Take the 2-minute tour ×
Programmers Stack Exchange is a question and answer site for professional programmers interested in conceptual questions about software development. It's 100% free, no registration required.

I stumbled upon an article by Den Delimarsky on What is a ContentPresenter? which says:

In WPF there is an element called ContentPresenter, that is often used inside control templates, as well as inside the root application markup.

I don't understand the "inside the root application markup" part, because I thought that ContentPresenter can only used inside of a ControlTemplate.

The role of the ContentPresenter is quite clear when used in a ControlTemplate, but what are the valid reasons to use ContentPresenter outside of a template's markup?

share|improve this question
    
Hi Dreamer, this is on-topic here, but can you go a little more into what you're trying to do so people know how best to answer? –  user8 Oct 20 '11 at 19:33
    
I stumbled upon this article: dotnet.dzone.com/articles/what-contentpresenter which says "In WPF there is an element called ContentPresenter, that is often used inside control templates, as well as inside the root application markup. " and I didn't get that "inside the root application markup." part, because I though that ContentPresenter can only used inside of a ControlTemplate. Hence is my question. –  Dreamer Oct 25 '11 at 0:02
    
I added your explanation back into the question: thanks for clarifying. –  user8 Oct 25 '11 at 0:13
add comment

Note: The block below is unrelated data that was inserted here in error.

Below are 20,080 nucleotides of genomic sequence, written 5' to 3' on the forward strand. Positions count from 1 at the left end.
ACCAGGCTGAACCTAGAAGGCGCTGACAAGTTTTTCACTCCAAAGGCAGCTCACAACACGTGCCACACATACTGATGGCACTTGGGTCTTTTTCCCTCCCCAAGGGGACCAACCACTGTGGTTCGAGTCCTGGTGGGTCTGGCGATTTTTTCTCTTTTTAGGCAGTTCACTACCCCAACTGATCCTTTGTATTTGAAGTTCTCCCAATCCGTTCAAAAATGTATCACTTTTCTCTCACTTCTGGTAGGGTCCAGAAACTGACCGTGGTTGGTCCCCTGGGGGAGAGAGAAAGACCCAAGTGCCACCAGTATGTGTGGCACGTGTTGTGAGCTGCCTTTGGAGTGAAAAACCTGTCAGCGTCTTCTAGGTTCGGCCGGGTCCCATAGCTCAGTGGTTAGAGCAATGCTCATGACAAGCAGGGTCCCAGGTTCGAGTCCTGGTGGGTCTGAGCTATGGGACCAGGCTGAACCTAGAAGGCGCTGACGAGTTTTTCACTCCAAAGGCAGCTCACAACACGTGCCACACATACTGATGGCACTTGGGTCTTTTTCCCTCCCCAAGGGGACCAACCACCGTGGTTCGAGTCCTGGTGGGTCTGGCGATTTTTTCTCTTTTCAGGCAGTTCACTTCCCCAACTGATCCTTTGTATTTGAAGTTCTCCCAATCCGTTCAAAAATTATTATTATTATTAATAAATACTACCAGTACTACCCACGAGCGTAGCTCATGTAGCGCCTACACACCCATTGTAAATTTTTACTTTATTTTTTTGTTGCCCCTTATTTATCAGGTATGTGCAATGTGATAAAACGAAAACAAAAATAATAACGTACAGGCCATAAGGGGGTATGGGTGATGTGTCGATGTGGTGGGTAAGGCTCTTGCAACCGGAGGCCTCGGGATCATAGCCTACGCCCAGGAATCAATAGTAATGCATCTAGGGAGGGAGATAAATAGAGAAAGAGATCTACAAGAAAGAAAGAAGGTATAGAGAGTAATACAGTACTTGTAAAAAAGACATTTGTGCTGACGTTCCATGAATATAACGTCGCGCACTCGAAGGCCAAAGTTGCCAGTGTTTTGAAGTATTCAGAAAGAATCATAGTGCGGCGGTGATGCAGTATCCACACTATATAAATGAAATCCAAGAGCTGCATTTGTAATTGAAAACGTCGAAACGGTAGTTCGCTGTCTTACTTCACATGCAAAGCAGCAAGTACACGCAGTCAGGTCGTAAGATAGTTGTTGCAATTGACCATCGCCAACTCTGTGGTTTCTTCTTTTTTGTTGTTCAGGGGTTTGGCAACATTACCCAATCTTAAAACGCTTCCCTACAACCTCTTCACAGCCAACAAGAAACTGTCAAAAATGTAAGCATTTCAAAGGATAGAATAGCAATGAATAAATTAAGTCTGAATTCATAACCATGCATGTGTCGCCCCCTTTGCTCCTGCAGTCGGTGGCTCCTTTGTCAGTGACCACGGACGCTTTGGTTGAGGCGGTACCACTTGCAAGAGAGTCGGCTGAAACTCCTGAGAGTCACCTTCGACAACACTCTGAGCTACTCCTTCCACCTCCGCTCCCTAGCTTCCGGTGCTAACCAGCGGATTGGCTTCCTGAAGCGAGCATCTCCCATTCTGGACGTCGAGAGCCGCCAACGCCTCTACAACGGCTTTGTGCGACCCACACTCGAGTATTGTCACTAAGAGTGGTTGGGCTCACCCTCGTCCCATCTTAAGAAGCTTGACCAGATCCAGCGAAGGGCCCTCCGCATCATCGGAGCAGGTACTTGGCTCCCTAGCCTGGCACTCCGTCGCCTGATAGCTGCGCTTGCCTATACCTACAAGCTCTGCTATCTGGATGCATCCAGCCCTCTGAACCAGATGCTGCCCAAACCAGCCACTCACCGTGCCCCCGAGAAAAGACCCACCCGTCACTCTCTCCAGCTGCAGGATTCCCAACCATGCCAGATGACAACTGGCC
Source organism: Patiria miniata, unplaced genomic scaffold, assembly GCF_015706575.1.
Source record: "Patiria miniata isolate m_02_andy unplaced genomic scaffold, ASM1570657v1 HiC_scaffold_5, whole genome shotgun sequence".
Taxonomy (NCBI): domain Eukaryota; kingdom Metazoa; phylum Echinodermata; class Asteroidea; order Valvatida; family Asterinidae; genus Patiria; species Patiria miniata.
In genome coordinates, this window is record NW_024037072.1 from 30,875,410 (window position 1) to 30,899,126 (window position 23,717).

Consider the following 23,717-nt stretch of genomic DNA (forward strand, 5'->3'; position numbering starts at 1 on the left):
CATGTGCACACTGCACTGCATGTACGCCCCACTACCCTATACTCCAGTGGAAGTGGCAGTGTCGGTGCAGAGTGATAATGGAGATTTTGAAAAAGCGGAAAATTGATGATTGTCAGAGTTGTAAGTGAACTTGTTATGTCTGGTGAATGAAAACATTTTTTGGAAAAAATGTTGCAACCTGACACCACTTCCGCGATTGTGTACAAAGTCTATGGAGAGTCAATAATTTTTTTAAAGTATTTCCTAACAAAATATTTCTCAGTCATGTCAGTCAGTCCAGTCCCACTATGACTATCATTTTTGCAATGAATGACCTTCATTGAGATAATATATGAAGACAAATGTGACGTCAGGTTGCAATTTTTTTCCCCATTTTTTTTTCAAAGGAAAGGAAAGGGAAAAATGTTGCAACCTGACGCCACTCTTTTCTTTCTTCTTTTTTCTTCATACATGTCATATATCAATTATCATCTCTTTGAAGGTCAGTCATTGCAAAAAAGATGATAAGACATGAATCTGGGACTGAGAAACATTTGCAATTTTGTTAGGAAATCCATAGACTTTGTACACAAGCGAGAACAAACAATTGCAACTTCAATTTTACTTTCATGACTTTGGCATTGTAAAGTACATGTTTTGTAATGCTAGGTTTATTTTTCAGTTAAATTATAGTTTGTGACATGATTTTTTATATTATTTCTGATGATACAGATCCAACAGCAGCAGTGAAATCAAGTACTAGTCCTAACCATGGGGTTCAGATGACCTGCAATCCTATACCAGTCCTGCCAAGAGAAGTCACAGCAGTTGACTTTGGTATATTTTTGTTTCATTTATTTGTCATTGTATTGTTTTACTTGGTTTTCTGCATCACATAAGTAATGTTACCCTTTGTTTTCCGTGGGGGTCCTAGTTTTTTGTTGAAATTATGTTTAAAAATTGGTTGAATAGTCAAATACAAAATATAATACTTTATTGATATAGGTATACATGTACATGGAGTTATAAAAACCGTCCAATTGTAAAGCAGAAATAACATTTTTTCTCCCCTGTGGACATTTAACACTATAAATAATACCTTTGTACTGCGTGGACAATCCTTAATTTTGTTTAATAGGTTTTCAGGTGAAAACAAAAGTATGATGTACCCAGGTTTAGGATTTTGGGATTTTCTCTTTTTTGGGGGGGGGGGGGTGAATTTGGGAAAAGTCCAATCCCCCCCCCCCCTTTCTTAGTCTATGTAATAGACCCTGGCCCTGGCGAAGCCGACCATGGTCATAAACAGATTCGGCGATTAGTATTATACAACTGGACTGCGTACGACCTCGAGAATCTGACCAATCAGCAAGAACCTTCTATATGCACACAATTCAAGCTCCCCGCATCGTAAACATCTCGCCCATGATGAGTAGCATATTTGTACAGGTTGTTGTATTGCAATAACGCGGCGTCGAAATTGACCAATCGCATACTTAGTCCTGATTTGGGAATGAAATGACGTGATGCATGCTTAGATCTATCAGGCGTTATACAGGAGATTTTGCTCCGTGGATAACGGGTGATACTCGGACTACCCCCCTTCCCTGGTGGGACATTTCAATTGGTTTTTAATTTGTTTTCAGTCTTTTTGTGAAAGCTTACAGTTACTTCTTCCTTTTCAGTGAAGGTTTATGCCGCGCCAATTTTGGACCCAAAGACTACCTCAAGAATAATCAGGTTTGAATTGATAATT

2 Answers

(This seems to be a quite outdated reply.)

There are valid uses of ContentPresenter everywhere. My primary use of it is to dispatch the view by the runtime type of the content.

Let me explain: imagine that you have a property of type Animal in your VM, so you'd like to display it somewhere in your UI. If you have a single UI for any kind of Animal, you can put it into a UserControl, and use a construct like

<AnimalControl DataContext="{Binding Animal}"/>

However imagine that you've got a bunch of different animals, say, Toads, Humans and Unicorns. So you'd like to differentiate between them (maybe you've developed several UserControls for them). You do it in the following way:

<ContentPresenter Content="{Binding Animal}"/>

In order for the correct view to be used, you need the following DataTemplates to be in scope:

<DataTemplate TargetType="{x:Type vm:Unicorn}">
    <UnicornControl/>
</DataTemplate>

etc. Usually people get such a functionality using TemplateSelector/ContentTemplateSelector, but this way is valid, too, and seems to be simpler (you can shuffle template scopes with custom styles, a la CSS).

share|improve this answer
add comment

There are no reasons. You should use ContentControl rather then ContentPresenter outside of a template.

share|improve this answer
add comment

Your Answer

 
discard

By posting your answer, you agree to the privacy policy and terms of service.

Not the answer you're looking for? Browse other questions tagged or ask your own question.